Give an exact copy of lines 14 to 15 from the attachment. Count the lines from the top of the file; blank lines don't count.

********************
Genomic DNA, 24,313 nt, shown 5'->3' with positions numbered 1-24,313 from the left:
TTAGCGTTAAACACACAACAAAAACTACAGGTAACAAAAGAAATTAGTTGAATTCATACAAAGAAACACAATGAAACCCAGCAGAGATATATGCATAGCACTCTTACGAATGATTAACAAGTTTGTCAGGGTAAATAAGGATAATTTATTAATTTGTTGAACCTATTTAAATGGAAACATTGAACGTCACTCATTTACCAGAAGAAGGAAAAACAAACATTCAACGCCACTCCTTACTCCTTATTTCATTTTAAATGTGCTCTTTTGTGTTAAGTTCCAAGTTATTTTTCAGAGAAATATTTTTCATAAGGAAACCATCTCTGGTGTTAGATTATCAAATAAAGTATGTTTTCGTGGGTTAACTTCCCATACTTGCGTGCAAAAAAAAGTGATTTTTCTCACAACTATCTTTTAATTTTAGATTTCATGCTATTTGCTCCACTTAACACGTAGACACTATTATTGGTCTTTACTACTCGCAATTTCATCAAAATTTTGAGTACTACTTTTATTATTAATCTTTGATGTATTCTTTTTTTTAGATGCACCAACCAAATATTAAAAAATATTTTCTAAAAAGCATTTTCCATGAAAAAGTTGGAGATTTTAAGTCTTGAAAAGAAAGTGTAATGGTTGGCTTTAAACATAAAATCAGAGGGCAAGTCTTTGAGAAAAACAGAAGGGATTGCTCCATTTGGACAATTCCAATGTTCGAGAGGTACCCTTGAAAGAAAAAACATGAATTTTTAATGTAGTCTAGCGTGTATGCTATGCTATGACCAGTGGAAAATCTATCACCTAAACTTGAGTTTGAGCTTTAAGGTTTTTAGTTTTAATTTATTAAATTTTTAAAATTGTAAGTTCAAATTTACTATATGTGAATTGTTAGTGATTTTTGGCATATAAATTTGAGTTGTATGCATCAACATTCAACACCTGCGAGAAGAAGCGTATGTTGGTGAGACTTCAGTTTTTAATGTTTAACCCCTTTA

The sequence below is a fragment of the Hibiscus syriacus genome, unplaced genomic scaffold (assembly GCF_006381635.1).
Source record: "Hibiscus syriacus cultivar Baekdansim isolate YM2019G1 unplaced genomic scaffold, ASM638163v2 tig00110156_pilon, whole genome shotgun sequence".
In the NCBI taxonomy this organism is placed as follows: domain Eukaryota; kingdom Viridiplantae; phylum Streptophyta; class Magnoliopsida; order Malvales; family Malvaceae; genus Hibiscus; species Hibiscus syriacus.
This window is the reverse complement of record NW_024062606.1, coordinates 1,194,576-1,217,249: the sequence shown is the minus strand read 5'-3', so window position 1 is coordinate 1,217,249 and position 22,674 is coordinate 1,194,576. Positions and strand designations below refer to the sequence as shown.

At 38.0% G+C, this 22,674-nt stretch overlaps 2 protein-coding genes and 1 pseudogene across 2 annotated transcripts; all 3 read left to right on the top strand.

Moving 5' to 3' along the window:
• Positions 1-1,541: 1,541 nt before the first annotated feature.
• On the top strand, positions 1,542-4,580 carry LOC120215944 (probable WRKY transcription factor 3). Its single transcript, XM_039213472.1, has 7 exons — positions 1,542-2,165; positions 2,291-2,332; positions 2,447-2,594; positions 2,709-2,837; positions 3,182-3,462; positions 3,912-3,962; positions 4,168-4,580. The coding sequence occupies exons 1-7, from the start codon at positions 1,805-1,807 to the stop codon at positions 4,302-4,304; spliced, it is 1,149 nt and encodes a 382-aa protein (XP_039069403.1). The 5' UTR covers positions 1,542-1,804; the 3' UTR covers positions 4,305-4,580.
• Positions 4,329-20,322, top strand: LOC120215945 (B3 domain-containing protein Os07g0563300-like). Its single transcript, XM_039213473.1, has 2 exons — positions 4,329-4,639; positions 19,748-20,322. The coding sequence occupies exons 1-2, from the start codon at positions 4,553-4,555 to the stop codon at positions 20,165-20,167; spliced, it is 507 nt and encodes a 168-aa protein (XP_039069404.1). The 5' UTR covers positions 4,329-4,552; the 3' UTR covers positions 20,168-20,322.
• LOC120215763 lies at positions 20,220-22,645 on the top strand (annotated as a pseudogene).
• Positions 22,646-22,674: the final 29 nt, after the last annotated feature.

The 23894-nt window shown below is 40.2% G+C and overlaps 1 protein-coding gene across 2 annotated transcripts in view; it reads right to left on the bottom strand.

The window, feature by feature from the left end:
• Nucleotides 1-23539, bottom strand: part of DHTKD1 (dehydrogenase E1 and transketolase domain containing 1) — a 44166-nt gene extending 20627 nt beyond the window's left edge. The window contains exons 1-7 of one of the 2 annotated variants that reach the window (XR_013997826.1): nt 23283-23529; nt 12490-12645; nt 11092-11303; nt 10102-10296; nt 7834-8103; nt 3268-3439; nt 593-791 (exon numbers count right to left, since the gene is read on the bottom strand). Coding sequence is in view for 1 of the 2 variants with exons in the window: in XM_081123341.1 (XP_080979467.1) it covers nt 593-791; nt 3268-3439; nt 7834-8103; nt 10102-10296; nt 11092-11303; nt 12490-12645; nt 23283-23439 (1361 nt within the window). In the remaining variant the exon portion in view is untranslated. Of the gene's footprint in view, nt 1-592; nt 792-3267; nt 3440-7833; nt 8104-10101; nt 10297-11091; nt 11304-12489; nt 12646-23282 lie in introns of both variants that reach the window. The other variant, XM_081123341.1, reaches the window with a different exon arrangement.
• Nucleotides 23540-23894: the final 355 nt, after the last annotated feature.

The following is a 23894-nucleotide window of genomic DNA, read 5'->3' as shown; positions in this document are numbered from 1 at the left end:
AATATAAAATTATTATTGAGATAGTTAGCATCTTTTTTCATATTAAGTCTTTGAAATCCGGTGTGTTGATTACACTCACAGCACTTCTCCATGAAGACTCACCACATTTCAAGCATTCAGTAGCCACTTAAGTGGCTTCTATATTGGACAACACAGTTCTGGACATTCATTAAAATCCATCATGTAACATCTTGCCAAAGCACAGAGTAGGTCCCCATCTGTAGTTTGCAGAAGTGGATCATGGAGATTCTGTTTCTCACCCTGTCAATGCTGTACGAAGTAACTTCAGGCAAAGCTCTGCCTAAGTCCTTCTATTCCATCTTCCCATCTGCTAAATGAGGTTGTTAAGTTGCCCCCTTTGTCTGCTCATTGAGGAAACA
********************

The 23894-nt window shown below is 40.2% G+C and overlaps 1 protein-coding gene across 2 annotated transcripts in view; it reads right to left on the bottom strand.

The window, feature by feature from the left end: